EU to order online platforms to remove terrorist propaganda

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The authorities in EU countries will be able to order internet platforms to delete posts with terrorist content within an hour. On Thursday, representatives of the member states and the European Parliament agreed to support a new regulation strengthening countries’ powers in the fight against terrorism.
The rules, which implement a joint approach across the EU, have yet to be approved by the representatives of the governments and the plenary of the EP.
The new regulation, which was swiftly called for in response to the recent terrorist attacks in France and Austria, is intended to make it impossible, for example, to coordinate attacks or publish instructions for making explosives. Under the new rules, member states’ authorities will have the power to require social network operators and other online platforms to delete or suspend posts with terrorist content within an hour of being asked to do so. At the same time, the authorities of one country will be able to use this tool for the entire EU territory.
“Terrorists use videos – and sometimes even live streaming – of their attacks as a recruitment tool. Stopping terrorist propaganda is key for our work against radicalization,” Home Affairs Commissioner Ylva Johansson said praising the agreement on the rules proposed by the European Commission.
Critics of such interference in the online world fear that the regulation could, for example, interfere with the work of journalists and automatically remove any mention of terrorism. Another debate about the new rules concerned the question of how to ensure that some governments would not use regulations to limit the freedom of speech of their opponents.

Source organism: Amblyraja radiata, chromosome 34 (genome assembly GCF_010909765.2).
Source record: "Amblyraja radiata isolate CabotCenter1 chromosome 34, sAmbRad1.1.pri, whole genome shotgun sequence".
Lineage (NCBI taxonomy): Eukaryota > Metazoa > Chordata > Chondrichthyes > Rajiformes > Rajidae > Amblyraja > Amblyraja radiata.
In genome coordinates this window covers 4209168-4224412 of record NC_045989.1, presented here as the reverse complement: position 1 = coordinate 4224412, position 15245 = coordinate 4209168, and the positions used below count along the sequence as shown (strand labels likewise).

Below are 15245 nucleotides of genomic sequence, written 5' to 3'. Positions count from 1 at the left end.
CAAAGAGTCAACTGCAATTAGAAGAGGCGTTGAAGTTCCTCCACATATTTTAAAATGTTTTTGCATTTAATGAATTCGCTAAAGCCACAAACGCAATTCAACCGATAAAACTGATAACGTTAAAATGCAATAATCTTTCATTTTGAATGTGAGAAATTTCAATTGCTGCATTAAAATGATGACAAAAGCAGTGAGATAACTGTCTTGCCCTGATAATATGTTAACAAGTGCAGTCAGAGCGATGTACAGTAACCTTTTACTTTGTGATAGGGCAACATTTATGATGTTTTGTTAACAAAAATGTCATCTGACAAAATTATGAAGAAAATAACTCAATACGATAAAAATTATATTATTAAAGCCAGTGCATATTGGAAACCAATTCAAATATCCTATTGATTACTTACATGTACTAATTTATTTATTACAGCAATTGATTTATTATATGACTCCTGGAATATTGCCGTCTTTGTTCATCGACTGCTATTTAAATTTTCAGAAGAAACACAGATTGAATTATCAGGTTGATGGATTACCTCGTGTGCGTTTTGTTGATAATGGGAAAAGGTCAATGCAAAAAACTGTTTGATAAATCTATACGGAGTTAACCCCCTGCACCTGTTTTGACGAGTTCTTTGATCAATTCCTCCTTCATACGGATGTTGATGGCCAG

“Investigating or writing about terrorism must not be prevented. In its negotiating stance, Parliament has rejected filters that would erase content and thus prevent legitimate content from spreading simply because the automatic device misinterpreted it,” said Marcel Kolaja, EP vice-president.
According to him, it is right that the mandatory use of automatic filters has disappeared from the original proposal. However, the deadline of one hour for deleting the content remains problematic, as it can cause existential difficulties, for example, for small companies with a small number of employees.
To avoid unnecessary restrictions on freedom of expression, the regulation also includes the possibility of restoring access to the removed content if it is evaluated as harmless after a further review. Businesses will also need to publish and justify an annual overview of the steps they have taken against terrorist content.
The new rules are part of the EU’s common counter-terrorism strategy, which the Commission updated on Wednesday. The plan introduces, among other things, improved police cooperation between member countries, including easier access to coded terrorist communications.
Title image: In this Feb. 8, 2018, file photo, the logo for Twitter is displayed above a trading post on the floor of the New York Stock Exchange. Five technology giants reported mixed earnings results Thursday, Oct. 29, 2020, a sign of varying fortunes as they try to rebound from a pandemic-related economic slowdown earlier this year. While all five — Amazon, Google parent Alphabet, Facebook, Apple and Twitter — exceeded analyst expectations, gloomy forecasts and other uncertainties led to share-price declines for all but Alphabet in after-market trading. (AP Photo/Richard Drew, File)

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